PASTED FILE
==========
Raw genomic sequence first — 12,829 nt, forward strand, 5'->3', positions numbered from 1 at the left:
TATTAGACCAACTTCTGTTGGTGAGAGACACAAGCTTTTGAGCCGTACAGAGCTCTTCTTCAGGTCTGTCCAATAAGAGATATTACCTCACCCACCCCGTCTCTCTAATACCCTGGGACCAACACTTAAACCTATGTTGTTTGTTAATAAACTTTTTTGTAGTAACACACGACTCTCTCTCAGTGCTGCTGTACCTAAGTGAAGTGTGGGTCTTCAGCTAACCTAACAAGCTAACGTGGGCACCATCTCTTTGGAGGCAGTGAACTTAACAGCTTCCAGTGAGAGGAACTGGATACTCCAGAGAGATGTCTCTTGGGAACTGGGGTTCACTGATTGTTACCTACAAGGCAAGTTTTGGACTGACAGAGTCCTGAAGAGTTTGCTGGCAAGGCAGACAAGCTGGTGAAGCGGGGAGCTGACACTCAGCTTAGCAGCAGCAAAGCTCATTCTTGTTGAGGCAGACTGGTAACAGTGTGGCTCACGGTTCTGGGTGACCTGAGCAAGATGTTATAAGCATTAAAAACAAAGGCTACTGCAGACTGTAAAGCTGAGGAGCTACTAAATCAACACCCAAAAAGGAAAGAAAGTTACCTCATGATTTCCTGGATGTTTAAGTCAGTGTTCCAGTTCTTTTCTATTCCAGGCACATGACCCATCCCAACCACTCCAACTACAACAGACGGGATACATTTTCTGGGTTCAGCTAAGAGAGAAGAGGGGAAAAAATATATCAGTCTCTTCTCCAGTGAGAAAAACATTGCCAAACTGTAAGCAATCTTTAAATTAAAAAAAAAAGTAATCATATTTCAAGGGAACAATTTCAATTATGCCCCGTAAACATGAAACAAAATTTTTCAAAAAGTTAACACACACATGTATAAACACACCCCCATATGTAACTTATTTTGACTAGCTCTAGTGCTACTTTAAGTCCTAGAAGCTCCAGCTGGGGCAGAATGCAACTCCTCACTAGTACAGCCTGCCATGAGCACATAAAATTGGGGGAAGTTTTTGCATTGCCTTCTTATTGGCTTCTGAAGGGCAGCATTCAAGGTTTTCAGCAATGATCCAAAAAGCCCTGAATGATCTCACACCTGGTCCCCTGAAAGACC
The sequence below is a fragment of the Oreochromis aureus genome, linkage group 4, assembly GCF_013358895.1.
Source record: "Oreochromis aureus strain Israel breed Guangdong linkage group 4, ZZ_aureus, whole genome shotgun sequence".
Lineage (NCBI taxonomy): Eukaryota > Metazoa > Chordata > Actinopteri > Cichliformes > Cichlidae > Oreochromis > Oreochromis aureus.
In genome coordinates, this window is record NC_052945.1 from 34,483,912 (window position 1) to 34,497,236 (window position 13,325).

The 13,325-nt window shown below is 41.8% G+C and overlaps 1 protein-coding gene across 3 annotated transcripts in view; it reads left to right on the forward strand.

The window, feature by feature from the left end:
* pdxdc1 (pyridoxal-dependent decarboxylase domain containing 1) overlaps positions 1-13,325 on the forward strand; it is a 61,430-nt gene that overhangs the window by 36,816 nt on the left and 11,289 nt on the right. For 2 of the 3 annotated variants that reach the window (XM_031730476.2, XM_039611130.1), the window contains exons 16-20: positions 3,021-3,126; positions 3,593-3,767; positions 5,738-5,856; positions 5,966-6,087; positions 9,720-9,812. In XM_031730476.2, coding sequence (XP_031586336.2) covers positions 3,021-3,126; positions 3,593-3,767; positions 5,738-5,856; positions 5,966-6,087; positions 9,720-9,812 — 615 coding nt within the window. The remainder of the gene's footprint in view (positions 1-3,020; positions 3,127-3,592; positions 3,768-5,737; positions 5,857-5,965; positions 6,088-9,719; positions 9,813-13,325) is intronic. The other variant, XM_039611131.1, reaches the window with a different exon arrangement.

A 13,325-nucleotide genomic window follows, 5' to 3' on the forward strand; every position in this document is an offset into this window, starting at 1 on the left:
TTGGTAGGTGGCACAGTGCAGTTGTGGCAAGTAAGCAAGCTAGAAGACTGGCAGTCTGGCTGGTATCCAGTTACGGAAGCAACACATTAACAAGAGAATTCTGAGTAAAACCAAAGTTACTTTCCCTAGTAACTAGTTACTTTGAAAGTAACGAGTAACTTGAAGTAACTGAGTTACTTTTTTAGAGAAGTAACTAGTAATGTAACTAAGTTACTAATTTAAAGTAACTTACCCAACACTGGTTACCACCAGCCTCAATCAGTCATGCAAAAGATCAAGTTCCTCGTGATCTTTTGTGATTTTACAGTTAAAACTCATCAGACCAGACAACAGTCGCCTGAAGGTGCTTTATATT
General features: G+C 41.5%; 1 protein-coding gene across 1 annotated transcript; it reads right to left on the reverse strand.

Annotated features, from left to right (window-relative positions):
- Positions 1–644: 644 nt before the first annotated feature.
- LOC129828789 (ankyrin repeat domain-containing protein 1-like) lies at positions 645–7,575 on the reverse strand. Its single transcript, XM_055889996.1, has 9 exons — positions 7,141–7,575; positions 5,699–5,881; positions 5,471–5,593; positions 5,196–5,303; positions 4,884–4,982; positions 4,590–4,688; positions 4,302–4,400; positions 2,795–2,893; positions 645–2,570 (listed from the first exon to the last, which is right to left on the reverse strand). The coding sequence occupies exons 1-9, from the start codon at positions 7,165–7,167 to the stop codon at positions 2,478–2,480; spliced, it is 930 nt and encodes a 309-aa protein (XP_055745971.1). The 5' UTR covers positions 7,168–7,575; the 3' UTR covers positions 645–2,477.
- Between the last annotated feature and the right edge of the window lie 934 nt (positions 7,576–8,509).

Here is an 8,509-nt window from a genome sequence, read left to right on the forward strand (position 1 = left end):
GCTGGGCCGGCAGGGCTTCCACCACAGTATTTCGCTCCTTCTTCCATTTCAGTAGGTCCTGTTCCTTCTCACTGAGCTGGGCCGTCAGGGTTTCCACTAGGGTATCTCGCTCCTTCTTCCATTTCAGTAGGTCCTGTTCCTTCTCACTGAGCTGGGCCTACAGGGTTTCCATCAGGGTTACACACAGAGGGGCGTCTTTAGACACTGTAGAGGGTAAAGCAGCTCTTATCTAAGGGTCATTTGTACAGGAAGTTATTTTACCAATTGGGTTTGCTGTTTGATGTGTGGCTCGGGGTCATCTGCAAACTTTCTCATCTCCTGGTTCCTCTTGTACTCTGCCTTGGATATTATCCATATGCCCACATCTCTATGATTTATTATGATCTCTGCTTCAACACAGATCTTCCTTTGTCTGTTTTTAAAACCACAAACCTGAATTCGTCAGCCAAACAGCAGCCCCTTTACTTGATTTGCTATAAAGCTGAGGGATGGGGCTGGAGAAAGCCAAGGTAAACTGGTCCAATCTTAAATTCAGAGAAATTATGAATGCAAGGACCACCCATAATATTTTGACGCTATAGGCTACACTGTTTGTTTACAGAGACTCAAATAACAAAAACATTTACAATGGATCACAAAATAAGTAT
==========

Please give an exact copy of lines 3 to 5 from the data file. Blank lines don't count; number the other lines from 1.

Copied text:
The sequence below is a fragment of the Oreochromis aureus genome, linkage group 4, assembly GCF_013358895.1.
Source record: "Oreochromis aureus strain Israel breed Guangdong linkage group 4, ZZ_aureus, whole genome shotgun sequence".
Lineage (NCBI taxonomy): Eukaryota > Metazoa > Chordata > Actinopteri > Cichliformes > Cichlidae > Oreochromis > Oreochromis aureus.